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A Day in Nature - From Caterpillar to Butterfly - 16 June 2013

Picture this scene: a meadow covered by knee-high grasses, flowers clumped in small but perfectly formed summer bouquets, sun smiling down – suddenly there is movement. One of us takes flight – gamboling through the grass like a spring lamb, butterfly net swishing manically from side to side in hot pursuit of the elusive quarry.

There is no evil intent – merely a desire to net one of these fluttering beauties, capture it briefly in an observation jar and then meticulously pore over every nuance of its markings, wing shape, size and how it compares to the treasures found previously by others in our party. We all become observers of detail – fine details like shades and tones of colour, shape and pathways of line markings, position of spots and colour on wing parts.

A whole new world in miniature is opened up to us who have embarked on this learning expedition to the far north of Luxembourg in Basbellian on a site that is perfect for viewing the focus of our expedition – The Violet Copper.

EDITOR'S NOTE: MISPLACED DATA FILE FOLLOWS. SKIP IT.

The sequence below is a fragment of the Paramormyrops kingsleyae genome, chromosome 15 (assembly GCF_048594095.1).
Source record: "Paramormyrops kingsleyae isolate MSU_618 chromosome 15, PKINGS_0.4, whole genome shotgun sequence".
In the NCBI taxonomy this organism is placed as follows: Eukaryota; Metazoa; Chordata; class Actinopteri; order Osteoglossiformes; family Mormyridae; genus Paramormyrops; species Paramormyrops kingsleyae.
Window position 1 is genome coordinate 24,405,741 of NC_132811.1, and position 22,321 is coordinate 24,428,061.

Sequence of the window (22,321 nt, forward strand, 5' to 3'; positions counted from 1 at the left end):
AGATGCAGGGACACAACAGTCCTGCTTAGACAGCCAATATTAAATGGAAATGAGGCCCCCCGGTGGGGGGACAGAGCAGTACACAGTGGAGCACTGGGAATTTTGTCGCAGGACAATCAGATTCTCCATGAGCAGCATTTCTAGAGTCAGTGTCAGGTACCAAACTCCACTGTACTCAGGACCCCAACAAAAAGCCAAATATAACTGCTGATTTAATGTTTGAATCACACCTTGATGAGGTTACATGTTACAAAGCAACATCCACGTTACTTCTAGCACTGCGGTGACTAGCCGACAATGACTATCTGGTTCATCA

Our expert guides for the Day in Nature - from Caterpillar to Butterfly - are Marie, a butterfly specialist and Mikis (an ornithologist) both representatives of natur&ëmwelt. They provide us patiently with their extensive local knowledge and answers to questions coming from those within the group who are already astute and knowledgeable about butterflies, moths and other local wildlife; others of us on the beginning of our learning curve.

Mikis expertly and effortlessly nets a Violet Copper in the first few minutes of our arrival on site. This tiny specimen (wingspan of 24 to 26 mm) exhibits vibrant blue and orange colouring in the male of the species and orange/brown in the female. We are enchanted equally by the colour and size but mostly by the revelation that this butterfly is quite rare and often confined to small sites such as this swampy wet grassland.

For me, learning more about the work of natur&ëmwelt has been a revelation. I had limited understanding of the scope of the work and the commitment by this organisation to the understanding and development of the ecology of Luxembourg. My Day in Nature with this group of interesting, and knowledgeable people has served to inspire me to learn and be more involved.

Mrs. Pat Tunney, Volunteer

A guide on butterflies in French or German can be downloaded from this webpage:
http://www.naturemwelt.lu/natur-an-emwelt_ShowNews_News.1-2-184-2.html

photo (c) Mikis Bastian